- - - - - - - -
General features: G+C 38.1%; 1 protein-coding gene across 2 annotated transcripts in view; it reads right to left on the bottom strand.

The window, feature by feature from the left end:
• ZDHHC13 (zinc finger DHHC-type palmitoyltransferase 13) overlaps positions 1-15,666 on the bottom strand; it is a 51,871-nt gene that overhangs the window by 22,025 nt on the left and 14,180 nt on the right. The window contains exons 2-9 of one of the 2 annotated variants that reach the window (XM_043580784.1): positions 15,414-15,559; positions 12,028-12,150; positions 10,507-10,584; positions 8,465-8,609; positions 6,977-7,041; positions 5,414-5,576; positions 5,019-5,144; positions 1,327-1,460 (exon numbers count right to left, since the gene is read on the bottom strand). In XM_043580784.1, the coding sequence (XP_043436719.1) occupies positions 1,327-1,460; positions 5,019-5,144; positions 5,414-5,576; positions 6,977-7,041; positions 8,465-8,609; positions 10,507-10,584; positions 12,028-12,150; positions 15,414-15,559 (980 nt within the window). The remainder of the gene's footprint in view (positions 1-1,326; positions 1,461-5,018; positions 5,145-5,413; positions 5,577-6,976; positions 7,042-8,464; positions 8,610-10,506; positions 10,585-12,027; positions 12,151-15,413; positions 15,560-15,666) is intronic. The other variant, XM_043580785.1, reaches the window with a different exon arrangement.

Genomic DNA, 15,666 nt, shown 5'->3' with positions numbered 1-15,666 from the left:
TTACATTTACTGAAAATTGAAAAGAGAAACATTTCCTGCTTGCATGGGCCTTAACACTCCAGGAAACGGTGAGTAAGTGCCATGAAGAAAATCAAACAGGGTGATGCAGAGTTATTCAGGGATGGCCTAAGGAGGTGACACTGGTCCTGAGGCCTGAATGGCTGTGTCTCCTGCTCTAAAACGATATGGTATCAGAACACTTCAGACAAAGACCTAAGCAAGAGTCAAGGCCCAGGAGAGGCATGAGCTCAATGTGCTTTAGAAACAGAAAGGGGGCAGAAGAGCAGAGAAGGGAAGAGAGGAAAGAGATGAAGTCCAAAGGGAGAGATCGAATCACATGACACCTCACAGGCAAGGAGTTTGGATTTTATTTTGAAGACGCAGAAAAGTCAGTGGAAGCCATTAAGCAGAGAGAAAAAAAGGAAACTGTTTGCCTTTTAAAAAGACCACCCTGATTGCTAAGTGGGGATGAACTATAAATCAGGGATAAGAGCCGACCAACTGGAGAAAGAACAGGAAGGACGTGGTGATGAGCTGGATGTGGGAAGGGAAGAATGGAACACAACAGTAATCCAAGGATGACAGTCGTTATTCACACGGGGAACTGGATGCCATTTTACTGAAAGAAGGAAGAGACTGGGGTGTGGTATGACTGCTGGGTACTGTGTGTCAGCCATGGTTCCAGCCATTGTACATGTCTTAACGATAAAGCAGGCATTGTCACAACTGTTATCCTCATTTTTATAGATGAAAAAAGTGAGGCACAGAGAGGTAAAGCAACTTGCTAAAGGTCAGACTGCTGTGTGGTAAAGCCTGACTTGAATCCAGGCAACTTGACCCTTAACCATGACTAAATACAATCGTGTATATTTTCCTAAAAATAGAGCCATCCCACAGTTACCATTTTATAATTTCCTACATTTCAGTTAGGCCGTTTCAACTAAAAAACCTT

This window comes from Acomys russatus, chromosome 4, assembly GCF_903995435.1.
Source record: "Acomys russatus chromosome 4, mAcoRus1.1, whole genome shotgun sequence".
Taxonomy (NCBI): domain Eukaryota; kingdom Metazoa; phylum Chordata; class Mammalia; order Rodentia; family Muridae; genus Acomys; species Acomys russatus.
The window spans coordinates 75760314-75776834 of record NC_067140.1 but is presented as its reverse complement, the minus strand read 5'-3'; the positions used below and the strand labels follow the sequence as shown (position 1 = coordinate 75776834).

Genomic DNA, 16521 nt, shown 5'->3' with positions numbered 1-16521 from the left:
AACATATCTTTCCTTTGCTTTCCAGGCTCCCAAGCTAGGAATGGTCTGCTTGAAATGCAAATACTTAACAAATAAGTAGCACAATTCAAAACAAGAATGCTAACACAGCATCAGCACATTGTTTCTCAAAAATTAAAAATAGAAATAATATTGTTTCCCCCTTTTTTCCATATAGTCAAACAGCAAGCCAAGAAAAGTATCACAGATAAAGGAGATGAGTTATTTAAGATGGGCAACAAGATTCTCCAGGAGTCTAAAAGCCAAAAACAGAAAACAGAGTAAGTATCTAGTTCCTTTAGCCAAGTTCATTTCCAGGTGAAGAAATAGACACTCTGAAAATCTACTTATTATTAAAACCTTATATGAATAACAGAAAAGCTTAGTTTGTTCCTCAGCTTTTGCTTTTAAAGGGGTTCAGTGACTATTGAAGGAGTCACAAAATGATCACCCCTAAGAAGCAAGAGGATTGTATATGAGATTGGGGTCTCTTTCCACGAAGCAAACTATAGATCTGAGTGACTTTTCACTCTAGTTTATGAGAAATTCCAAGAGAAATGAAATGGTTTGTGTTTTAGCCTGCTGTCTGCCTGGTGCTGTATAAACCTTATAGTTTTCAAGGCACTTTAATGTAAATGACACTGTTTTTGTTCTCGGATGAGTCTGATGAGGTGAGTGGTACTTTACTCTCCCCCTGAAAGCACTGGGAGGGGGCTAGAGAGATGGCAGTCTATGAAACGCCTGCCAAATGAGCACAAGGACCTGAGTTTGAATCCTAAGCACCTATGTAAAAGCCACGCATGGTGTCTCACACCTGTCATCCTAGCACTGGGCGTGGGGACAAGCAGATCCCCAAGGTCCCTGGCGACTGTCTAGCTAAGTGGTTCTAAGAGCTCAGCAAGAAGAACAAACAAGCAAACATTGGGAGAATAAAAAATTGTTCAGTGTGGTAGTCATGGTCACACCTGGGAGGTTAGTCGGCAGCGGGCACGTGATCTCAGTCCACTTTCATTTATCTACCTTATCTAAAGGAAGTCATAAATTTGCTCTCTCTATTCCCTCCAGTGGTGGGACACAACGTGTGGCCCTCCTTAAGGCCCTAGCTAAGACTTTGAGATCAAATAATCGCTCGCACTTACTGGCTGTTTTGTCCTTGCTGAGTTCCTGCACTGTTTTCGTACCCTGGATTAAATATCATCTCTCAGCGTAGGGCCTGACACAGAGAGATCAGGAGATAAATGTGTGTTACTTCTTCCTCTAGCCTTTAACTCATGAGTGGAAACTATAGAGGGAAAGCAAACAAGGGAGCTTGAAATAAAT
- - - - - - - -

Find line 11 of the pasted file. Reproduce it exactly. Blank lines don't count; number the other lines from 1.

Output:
AACATATCTTTCCTTTGCTTTCCAGGCTCCCAAGCTAGGAATGGTCTGCTTGAAATGCAAATACTTAACAAATAAGTAGCACAATTCAAAACAAGAATGCTAACACAGCATCAGCACATTGTTTCTCAAAAATTAAAAATAGAAATAATATTGTTTCCCCCTTTTTTCCATATAGTCAAACAGCAAGCCAAGAAAAGTATCACAGATAAAGGAGATGAGTTATTTAAGATGGGCAACAAGATTCTCCAGGAGTCTAAAAGCCAAAAACAGAAAACAGAGTAAGTATCTAGTTCCTTTAGCCAAGTTCATTTCCAGGTGAAGAAATAGACACTCTGAAAATCTACTTATTATTAAAACCTTATATGAATAACAGAAAAGCTTAGTTTGTTCCTCAGCTTTTGCTTTTAAAGGGGTTCAGTGACTATTGAAGGAGTCACAAAATGATCACCCCTAAGAAGCAAGAGGATTGTATATGAGATTGGGGTCTCTTTCCACGAAGCAAACTATAGATCTGAGTGACTTTTCACTCTAGTTTATGAGAAATTCCAAGAGAAATGAAATGGTTTGTGTTTTAGCCTGCTGTCTGCCTGGTGCTGTATAAACCTTATAGTTTTCAAGGCACTTTAATGTAAATGACACTGTTTTTGTTCTCGGATGAGTCTGATGAGGTGAGTGGTACTTTACTCTCCCCCTGAAAGCACTGGGAGGGGGCTAGAGAGATGGCAGTCTATGAAACGCCTGCCAAATGAGCACAAGGACCTGAGTTTGAATCCTAAGCACCTATGTAAAAGCCACGCATGGTGTCTCACACCTGTCATCCTAGCACTGGGCGTGGGGACAAGCAGATCCCCAAGGTCCCTGGCGACTGTCTAGCTAAGTGGTTCTAAGAGCTCAGCAAGAAGAACAAACAAGCAAACATTGGGAGAATAAAAAATTGTTCAGTGTGGTAGTCATGGTCACACCTGGGAGGTTAGTCGGCAGCGGGCACGTGATCTCAGTCCACTTTCATTTATCTACCTTATCTAAAGGAAGTCATAAATTTGCTCTCTCTATTCCCTCCAGTGGTGGGACACAACGTGTGGCCCTCCTTAAGGCCCTAGCTAAGACTTTGAGATCAAATAATCGCTCGCACTTACTGGCTGTTTTGTCCTTGCTGAGTTCCTGCACTGTTTTCGTACCCTGGATTAAATATCATCTCTCAGCGTAGGGCCTGACACAGAGAGATCAGGAGATAAATGTGTGTTACTTCTTCCTCTAGCCTTTAACTCATGAGTGGAAACTATAGAGGGAAAGCAAACAAGGGAGCTTGAAATAAAT